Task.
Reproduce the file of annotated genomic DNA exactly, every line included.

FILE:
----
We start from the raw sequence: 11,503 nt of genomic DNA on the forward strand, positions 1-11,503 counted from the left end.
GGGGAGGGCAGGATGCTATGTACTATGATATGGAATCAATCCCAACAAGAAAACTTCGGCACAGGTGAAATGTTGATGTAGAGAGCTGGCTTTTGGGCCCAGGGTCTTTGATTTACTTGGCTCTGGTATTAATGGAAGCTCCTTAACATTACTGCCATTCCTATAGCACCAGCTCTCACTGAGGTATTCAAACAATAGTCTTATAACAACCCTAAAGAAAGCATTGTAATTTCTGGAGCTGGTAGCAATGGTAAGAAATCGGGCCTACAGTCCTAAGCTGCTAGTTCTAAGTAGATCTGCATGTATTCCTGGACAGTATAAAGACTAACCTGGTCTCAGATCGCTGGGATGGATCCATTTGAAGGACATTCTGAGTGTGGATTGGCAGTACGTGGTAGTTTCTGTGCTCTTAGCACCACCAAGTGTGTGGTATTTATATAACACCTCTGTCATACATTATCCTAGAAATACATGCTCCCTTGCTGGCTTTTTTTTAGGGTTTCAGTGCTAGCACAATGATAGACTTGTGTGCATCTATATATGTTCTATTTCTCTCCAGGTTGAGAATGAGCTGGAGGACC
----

We start from the raw sequence: 11,503 nt of genomic DNA on the forward strand, positions 1-11,503 counted from the left end.
GGGGAGGGCAGGATGCTATGTACTATGATATGGAATCAATCCCAACAAGAAAACTTCGGCACAGGTGAAATGTTGATGTAGAGAGCTGGCTTTTGGGCCCAGGGTCTTTGATTTACTTGGCTCTGGTATTAATGGAAGCTCCTTAACATTACTGCCATTCCTATAGCACCAGCTCTCACTGAGGTATTCAAACAATAGTCTTATAACAACCCTAAAGAAAGCATTGTAATTTCTGGAGCTGGTAGCAATGGTAAGAAATCGGGCCTACAGTCCTAAGCTGCTAGTTCTAAGTAGATCTGCATGTATTCCTGGACAGTATAAAGACTAACCTGGTCTCAGATCGCTGGGATGGATCCATTTGAAGGACATTCTGAGTGTGGATTGGCAGTACGTGGTAGTTTCTGTGCTCTTAGCACCACCAAGTGTGTGGTATTTATATAACACCTCTGTCATACATTATCCTAGAAATACATGCTCCCTTGCTGGCTTTTTTTTAGGGTTTCAGTGCTAGCACAATGATAGACTTGTGTGCATCTATATATGTTCTATTTCTCTCCAGGTTGAGAATGAGCTGGAGGACC